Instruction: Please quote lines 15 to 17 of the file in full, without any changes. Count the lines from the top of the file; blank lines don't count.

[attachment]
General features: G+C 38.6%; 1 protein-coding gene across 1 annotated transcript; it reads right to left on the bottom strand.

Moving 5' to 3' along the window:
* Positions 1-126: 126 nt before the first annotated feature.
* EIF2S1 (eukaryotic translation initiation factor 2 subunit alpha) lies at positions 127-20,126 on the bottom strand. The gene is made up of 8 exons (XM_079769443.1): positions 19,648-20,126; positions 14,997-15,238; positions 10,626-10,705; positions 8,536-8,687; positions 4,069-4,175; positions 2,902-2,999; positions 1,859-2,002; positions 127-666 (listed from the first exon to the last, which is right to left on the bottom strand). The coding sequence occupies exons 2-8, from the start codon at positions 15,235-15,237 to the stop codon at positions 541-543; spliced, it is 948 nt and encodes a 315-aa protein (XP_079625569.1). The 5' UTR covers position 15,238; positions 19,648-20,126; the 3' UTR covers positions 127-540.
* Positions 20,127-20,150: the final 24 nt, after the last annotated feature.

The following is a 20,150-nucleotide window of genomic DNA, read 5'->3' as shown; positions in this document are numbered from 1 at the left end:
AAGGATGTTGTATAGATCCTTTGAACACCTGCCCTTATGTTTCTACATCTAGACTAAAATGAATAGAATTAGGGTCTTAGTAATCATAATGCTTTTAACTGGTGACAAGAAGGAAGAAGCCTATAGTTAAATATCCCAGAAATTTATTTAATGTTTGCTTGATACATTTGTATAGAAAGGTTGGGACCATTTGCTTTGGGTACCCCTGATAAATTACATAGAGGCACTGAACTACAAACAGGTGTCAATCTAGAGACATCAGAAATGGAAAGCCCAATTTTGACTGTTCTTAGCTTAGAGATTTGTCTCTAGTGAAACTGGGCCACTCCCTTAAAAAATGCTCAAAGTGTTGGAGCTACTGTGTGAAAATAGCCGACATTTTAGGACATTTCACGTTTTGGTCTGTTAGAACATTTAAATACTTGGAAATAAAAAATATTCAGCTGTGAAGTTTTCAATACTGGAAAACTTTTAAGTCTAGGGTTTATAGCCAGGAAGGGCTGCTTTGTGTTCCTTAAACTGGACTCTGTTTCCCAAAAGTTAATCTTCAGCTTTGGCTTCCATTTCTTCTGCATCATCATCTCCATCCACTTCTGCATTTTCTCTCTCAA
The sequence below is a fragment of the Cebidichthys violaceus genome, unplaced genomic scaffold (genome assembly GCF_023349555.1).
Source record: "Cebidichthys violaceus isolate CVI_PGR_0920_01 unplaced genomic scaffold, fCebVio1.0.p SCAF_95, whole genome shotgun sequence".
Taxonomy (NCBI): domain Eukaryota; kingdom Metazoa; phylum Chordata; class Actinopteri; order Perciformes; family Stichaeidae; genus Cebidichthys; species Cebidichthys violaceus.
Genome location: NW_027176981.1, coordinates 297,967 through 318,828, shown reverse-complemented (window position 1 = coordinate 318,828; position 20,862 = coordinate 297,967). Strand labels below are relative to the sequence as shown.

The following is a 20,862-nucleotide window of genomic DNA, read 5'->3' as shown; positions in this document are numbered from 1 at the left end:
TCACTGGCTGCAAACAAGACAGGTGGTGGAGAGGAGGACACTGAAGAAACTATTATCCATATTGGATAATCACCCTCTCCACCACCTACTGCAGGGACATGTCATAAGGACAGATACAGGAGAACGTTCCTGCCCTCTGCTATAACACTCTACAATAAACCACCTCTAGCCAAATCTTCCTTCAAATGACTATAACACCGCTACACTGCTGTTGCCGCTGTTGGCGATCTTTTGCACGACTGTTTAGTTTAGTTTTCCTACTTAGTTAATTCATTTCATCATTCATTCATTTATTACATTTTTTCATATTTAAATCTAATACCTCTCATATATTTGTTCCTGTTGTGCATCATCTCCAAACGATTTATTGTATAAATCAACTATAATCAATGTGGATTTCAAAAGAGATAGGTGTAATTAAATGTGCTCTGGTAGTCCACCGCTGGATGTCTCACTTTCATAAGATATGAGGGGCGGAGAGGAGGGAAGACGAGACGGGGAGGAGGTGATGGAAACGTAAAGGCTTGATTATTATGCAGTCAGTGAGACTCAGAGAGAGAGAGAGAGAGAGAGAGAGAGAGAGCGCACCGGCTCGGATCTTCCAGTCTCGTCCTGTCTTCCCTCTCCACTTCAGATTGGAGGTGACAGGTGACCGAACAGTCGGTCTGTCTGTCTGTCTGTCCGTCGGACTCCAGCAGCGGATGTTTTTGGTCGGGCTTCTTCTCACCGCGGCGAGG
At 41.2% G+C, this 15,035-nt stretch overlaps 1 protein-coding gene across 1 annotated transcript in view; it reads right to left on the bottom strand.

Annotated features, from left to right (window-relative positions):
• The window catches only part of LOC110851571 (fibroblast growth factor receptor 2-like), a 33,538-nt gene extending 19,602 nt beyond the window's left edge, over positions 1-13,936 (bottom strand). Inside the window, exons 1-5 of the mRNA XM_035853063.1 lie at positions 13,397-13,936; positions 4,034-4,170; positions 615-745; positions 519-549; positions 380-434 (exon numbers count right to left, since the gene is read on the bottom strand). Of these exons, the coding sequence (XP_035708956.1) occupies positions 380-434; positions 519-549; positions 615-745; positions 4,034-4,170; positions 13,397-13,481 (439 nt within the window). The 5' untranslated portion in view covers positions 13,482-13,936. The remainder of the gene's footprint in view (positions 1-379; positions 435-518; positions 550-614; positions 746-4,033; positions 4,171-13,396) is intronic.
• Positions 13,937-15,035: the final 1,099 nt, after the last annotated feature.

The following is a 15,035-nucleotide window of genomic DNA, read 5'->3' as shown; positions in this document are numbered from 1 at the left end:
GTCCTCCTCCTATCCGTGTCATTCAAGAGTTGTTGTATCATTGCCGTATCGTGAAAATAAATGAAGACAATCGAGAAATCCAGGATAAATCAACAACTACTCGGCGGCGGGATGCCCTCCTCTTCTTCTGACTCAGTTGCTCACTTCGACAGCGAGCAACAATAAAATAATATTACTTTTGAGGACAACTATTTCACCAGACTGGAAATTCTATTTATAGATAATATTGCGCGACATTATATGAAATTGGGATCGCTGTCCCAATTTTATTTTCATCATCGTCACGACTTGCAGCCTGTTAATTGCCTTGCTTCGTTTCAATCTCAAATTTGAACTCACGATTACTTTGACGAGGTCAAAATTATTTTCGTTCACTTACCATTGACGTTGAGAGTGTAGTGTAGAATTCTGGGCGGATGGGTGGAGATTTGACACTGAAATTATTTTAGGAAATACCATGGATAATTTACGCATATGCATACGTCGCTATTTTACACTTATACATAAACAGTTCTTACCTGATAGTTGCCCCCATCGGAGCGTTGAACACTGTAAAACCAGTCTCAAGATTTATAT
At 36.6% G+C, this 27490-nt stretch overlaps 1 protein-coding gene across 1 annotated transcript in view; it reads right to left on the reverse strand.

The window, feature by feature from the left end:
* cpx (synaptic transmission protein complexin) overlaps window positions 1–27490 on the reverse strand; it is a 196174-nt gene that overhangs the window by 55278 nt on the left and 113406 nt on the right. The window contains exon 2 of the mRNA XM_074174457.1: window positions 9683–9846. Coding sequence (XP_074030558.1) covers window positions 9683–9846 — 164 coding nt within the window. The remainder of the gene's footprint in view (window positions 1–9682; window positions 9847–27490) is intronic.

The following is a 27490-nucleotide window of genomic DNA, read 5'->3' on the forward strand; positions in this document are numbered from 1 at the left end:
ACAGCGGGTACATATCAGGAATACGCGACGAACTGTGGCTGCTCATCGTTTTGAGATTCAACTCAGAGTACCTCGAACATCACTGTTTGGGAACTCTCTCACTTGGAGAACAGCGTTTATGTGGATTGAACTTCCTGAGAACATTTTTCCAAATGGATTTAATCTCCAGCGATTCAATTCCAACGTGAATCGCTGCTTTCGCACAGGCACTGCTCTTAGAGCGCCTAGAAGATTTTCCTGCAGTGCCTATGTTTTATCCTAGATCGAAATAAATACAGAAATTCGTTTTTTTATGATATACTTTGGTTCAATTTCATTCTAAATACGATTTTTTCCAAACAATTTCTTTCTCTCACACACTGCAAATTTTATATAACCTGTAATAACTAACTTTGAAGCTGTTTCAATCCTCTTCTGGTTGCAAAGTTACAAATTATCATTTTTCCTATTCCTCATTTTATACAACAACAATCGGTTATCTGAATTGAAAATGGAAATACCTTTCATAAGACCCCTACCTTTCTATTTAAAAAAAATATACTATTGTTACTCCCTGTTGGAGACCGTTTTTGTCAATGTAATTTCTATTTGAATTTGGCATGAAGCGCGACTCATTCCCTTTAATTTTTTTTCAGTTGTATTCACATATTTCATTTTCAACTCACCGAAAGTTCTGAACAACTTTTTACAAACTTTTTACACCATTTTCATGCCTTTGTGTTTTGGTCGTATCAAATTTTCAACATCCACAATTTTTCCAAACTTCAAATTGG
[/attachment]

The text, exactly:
Annotated features, from left to right (window-relative positions):
• The window catches only part of LOC110851571 (fibroblast growth factor receptor 2-like), a 33,538-nt gene extending 19,602 nt beyond the window's left edge, over positions 1-13,936 (bottom strand). Inside the window, exons 1-5 of the mRNA XM_035853063.1 lie at positions 13,397-13,936; positions 4,034-4,170; positions 615-745; positions 519-549; positions 380-434 (exon numbers count right to left, since the gene is read on the bottom strand). Of these exons, the coding sequence (XP_035708956.1) occupies positions 380-434; positions 519-549; positions 615-745; positions 4,034-4,170; positions 13,397-13,481 (439 nt within the window). The 5' untranslated portion in view covers positions 13,482-13,936. The remainder of the gene's footprint in view (positions 1-379; positions 435-518; positions 550-614; positions 746-4,033; positions 4,171-13,396) is intronic.
• Positions 13,937-15,035: the final 1,099 nt, after the last annotated feature.